Update

5/05/12

Photo: Aitor Ortiz



A residential block of 242 new social housing dwellings by ACXT Architects has been completed in Salburúa, not far from Madrid.

The building comprises a 21-storey tower and a continuous u-shaped block with a varying height of between four and seven floors. Additionally there are nine retail units and two underground levels of parking.

The dwellings are double fronted, the bedrooms being on the façade that looks over the garden patio, whilst the kitchen and living areas face the street. Thus, the public area of the house is linked with its urban equivalent, and the more private one destined for rest, is linked with the inner courtyard as a space of peace and quiet.

Given the view from the rest of the towers of the roof of the lowest block of the building, an important effort was made to treat its appearance with care, considering it, without a doubt, as the building’s fifth façade. For that purpose, all buildings services are grouped around the central axis of the building and are ventilated through a continuous ventilation grille, thus avoiding the presence of rooftop typical chimneys.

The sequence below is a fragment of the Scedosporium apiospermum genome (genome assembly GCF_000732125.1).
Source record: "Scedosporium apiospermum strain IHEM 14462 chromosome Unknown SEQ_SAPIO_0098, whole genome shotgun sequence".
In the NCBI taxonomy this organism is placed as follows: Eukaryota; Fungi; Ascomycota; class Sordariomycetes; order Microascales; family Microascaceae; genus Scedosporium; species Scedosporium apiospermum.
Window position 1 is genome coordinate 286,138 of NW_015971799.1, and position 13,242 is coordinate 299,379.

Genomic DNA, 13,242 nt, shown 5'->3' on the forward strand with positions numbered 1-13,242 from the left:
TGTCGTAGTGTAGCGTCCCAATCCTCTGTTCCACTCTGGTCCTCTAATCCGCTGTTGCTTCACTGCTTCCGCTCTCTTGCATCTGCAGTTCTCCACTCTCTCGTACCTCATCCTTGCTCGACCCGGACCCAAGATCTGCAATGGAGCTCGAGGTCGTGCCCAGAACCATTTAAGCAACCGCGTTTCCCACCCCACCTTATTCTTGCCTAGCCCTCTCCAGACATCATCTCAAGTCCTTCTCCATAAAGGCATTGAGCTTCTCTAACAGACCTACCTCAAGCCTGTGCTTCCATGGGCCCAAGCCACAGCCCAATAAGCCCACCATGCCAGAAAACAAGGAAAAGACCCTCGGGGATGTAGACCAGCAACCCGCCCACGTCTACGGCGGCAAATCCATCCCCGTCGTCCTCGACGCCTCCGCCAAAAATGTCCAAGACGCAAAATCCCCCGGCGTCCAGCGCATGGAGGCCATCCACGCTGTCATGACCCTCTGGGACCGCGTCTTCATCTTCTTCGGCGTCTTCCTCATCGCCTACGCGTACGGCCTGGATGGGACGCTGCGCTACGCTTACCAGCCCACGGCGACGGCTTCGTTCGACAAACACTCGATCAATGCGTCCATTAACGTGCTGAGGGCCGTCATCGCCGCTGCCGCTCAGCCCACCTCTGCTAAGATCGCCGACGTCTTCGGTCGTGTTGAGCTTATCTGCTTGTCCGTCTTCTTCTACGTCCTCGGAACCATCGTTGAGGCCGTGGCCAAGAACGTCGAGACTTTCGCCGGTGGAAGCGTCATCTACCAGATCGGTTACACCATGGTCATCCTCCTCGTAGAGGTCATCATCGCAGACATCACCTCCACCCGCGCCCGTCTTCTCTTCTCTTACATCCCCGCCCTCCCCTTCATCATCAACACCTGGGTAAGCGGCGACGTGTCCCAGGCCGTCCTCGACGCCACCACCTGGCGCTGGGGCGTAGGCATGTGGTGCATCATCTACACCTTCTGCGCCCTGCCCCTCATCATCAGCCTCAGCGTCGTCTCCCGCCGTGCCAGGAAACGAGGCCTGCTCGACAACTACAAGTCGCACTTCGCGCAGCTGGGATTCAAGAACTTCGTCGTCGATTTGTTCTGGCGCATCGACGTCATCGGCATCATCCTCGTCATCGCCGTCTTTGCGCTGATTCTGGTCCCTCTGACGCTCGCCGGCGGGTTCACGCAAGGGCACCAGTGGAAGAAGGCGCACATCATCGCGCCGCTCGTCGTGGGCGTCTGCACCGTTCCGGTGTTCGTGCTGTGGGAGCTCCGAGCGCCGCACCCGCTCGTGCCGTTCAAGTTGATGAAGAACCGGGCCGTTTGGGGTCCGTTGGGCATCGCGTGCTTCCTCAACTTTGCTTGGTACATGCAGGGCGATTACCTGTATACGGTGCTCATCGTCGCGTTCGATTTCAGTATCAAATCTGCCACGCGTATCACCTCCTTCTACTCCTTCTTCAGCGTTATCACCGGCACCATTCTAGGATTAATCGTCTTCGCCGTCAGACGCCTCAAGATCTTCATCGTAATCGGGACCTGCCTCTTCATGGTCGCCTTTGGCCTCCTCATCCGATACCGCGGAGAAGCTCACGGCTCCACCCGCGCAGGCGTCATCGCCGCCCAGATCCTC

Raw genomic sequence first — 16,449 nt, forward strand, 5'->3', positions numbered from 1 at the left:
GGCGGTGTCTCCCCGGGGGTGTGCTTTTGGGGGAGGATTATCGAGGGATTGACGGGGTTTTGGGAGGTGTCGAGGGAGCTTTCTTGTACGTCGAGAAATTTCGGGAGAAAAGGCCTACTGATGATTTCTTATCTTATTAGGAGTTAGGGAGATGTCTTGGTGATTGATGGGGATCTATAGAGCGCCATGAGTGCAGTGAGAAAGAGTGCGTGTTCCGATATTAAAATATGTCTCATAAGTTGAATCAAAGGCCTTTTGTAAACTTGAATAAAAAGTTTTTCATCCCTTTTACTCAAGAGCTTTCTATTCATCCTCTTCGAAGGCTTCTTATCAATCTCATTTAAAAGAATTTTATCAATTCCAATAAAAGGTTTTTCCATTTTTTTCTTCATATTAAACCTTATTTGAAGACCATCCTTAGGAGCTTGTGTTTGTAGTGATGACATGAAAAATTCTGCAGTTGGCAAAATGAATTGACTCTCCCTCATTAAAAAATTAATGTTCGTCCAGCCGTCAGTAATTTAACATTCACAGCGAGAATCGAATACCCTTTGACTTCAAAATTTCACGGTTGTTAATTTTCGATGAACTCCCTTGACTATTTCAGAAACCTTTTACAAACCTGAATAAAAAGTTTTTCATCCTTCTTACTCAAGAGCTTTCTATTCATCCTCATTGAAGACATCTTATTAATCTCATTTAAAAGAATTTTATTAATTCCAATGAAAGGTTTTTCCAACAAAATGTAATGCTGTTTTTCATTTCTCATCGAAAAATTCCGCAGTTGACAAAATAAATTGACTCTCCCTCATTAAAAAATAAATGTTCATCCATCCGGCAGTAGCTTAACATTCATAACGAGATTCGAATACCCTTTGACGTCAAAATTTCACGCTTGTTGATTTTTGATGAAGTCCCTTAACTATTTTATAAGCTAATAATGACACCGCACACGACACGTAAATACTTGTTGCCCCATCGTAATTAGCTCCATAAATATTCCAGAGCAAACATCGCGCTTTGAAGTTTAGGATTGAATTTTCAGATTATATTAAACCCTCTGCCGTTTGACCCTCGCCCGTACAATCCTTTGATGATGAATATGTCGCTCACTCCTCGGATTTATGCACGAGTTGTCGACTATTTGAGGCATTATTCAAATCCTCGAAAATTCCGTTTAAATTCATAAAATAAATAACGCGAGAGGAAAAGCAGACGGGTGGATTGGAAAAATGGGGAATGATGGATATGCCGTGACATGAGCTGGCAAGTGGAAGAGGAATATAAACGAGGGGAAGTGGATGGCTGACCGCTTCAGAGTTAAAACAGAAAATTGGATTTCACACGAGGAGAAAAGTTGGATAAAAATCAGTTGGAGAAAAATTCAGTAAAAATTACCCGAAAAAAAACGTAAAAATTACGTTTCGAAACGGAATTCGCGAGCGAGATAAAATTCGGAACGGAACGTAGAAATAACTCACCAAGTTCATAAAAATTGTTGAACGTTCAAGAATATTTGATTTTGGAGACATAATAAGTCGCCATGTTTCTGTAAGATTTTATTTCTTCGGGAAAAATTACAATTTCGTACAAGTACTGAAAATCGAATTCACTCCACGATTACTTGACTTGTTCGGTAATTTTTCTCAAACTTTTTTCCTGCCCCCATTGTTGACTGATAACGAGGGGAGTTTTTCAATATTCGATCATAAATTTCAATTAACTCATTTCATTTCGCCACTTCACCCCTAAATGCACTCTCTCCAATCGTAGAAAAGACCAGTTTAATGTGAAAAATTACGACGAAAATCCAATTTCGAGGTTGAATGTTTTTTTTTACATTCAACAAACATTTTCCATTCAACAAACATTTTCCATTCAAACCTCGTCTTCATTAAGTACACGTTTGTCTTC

Ph: Aitor Ortiz

Ph: Aitor Ortiz

Ph: Aitor Ortiz

Typical plan

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3 Trackbacks For This Post

  1. The Sniffer, June 15th, 2012: Trends in News and Architecture | The Sniffer Says:

    [...] Cathi Bond brings us a cool project in more sustainable architecture. It’s a social housing project near Madrid. Cathi likes it because it’s designed with ‘flow through’ in mind, and because it uses “cogeneration” as a power source, which allows the waste heat generated to be used for things like heating water (via Architecture Today). [...]

  2. The Sniffer, June 15th, 2012: Trends in News and Architecture | Cathi Bond Says:

    [...] Meanwhile, I’ve dug up what I think is a fairly a cool project in more sustainable architecture. It’s a social housing project near Madrid. I like it because it’s designed with ‘flow through’ in mind, and because it uses “cogeneration” as a power source, which allows the waste heat generated to be used for things like heating water (viaArchitecture Today). [...]

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    [...] Read More here: architecturetoday.co.uk/?p=23004 [...]…